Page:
- $1.2 million in cancer and palliative care research funding
- Seven local researchers to share in funding
A Western Australian cancer researcher is on a mission to blow the cover of a highly aggressive and difficult-to-detect form of breast cancer and believes a mysterious protein could hold the key to the breakthrough.
Though it belongs to the most common - and generally easy to treat - group of breast cancers (oestrogen receptor (ER) positive cancers), this rogue cancer is difficult to control and returns rapidly.
While Fiona Stanley Hospital oncologist Dr Indunil Weerasena likens it to a "wolf in sheep's clothing" because there is no known way of distinguishing it from the rest of the ER positive flock, he hopes that with the aid of a McGowan Government-funded Cancer Research Fellowship, he can find a way.
Dr Weerasena's research follows important new findings, made by other local researchers, about the mysterious protein called AAMDC.
This research showed that AAMDC not only hastened cancer cell proliferation but also made them resistant to the hormone and chemotherapies that were commonly used to fight ER positive breast cancers.
High levels of AAMDC happen to be found in a subtype of cancer known as IC2. This subtype is known to have high rates of recurrence as well as resistance to contemporary chemotherapy regimes.
Dr Weerasena's project will determine whether the rogue ER positive cancer is an IC2 subtype.
His findings could pave the way for the earlier identification of these cancers and more effective treatments, potentially with older chemotherapy regimes.
Parallels between breast and ovarian cancer mean Dr Weerasena's research may also have further benefits for the treatment of some ovarian cancer patients.
Dr Weerasena is one of seven researchers awarded a Cancer Research Fellowship in the WA Cancer and Palliative Care Network program.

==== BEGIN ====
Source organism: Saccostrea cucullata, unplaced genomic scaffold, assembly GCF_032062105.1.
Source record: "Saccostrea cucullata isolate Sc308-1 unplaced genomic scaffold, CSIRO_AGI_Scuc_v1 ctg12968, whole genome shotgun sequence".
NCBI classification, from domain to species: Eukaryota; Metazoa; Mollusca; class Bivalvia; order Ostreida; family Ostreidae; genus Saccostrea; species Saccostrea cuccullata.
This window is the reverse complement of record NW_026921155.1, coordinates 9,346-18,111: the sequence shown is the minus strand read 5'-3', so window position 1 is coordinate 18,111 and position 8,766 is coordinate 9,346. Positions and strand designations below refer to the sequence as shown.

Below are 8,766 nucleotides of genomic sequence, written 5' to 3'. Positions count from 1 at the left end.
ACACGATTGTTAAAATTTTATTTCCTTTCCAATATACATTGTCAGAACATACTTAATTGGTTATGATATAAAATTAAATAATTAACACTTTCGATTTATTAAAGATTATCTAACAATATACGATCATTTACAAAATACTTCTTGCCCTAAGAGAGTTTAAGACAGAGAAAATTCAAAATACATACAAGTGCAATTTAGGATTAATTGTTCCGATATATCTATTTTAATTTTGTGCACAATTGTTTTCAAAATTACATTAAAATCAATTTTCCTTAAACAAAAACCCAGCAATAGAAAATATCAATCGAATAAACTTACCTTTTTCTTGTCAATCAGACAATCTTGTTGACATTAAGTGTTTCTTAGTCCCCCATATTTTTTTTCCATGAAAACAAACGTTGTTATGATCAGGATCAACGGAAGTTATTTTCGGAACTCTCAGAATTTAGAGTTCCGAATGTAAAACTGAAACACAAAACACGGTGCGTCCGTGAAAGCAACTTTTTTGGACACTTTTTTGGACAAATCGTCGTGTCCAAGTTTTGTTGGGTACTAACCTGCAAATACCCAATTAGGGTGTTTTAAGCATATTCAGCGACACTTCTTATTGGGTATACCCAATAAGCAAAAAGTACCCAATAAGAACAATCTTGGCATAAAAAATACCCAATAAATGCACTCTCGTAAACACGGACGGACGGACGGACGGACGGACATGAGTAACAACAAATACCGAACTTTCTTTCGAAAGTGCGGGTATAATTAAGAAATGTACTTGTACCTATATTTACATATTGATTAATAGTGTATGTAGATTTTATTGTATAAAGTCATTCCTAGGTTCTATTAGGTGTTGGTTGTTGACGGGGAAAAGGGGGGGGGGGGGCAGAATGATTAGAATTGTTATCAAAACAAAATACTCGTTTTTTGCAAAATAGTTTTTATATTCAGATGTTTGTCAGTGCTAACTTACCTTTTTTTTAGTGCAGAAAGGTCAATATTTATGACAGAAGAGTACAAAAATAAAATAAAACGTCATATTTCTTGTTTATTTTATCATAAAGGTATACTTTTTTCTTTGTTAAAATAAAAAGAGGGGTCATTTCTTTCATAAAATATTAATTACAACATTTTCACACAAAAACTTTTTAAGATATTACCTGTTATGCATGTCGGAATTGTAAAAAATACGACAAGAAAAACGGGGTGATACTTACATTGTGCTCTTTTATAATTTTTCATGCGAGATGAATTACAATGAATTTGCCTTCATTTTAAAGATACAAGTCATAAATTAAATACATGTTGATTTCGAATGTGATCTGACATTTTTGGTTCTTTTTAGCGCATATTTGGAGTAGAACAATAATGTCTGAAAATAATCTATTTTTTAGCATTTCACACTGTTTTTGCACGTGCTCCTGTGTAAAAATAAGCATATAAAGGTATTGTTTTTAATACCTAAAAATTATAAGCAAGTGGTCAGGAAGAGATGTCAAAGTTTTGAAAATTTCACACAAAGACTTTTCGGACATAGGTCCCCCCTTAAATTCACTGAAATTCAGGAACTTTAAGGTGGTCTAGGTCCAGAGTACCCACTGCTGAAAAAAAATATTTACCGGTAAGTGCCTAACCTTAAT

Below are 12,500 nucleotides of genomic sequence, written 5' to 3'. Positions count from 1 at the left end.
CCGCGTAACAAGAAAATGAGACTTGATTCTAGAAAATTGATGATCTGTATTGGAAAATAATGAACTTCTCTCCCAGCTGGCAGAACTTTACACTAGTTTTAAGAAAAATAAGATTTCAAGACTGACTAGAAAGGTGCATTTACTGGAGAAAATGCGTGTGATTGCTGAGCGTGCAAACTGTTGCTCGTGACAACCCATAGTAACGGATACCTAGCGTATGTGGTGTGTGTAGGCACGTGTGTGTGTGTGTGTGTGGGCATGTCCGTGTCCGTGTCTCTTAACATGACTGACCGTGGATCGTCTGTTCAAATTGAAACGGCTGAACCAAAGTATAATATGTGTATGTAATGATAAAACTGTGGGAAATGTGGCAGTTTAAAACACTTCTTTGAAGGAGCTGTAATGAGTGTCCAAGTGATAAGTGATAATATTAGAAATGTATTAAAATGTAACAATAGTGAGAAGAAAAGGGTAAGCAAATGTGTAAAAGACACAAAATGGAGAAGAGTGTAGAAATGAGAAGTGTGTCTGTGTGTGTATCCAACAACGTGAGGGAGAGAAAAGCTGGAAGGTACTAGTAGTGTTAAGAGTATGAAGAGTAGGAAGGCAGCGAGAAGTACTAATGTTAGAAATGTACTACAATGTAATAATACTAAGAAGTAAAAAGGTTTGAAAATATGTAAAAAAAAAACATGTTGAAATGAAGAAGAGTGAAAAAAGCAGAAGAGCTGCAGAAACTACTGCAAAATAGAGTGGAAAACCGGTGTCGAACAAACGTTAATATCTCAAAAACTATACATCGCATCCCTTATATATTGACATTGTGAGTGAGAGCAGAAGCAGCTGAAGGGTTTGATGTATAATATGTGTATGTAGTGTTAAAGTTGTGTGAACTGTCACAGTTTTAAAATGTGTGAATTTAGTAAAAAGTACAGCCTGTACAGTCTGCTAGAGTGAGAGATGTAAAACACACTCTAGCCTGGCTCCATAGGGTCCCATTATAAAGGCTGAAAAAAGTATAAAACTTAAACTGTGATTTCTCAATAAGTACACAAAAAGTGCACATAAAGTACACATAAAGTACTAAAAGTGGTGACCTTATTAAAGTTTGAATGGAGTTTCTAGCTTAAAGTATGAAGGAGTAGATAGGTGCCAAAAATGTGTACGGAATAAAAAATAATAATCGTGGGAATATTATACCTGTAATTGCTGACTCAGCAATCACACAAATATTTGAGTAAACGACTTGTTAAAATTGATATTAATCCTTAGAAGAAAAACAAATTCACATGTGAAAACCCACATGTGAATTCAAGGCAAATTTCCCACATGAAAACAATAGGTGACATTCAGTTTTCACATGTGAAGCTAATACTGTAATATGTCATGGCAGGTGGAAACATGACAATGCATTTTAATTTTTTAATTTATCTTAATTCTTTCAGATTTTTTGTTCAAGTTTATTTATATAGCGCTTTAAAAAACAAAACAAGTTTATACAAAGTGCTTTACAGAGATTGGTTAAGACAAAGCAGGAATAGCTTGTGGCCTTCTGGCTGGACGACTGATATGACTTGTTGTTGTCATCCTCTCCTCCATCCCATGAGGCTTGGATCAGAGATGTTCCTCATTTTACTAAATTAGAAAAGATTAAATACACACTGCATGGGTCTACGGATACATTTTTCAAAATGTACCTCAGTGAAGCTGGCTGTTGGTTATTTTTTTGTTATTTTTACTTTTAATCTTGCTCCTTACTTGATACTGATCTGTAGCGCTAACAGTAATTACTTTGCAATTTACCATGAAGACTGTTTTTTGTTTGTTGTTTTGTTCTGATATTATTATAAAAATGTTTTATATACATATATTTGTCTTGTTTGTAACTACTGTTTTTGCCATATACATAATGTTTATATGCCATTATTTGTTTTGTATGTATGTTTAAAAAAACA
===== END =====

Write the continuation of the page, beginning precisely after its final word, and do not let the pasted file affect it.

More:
More than $1.2 million will be distributed this year in the program that was established in 2014 to enable medical practitioners working in the WA Health system to expand their cancer expertise and research skills.
Comments attributed to Health Minister Roger Cook:
"WA was recently found to be setting a world benchmark in cancer survival rates. The McGowan Government is backing research like this to ensure we continue to lead the way in best-practice cancer care."
"This project is an example of some of the fantastic cancer research that is taking place in Western Australia that could pave the way for earlier cancer detection and treatment. This is another example of the McGowan Government putting patients first."
Minister's office - 6552 6500
The full recipient list is:
Eliska Furlong, Perth Children's Hospital
Evaluation of an enhanced influenza vaccination schedule in immunocompromised children undergoing treatment for cancer by assessment of cellular and humoral immune response
Timothy Humphries, Sir Charles Gairdner Hospital
Integrating Tumour Mutational Burden testing for appropriate selection of immune-oncology therapy in metastatic melanoma
Andy Hutchison, Fiona Stanley Hospital
Implementation of Chimeric Antigen Receptor (CAR) T-cell therapy in Western Australia
Azim Khan, Fiona Stanley Hospital
Defeating Breast Cancer Disadvantage in the Indigenous population
Annalise Martin, Royal Perth Hospital
Precision Medicine, identification of novel drug targets for Acute Myeloid Leukaemia in Western Australia through analysis
Indunil Weerasena, Fiona Stanley Hospital
Integrated Cluster 2 Breast Cancers: The Wolf in Sheep's Clothing
Courtney Wood, Perth Children's Hospital
Paediatric Palliative Care Fellowship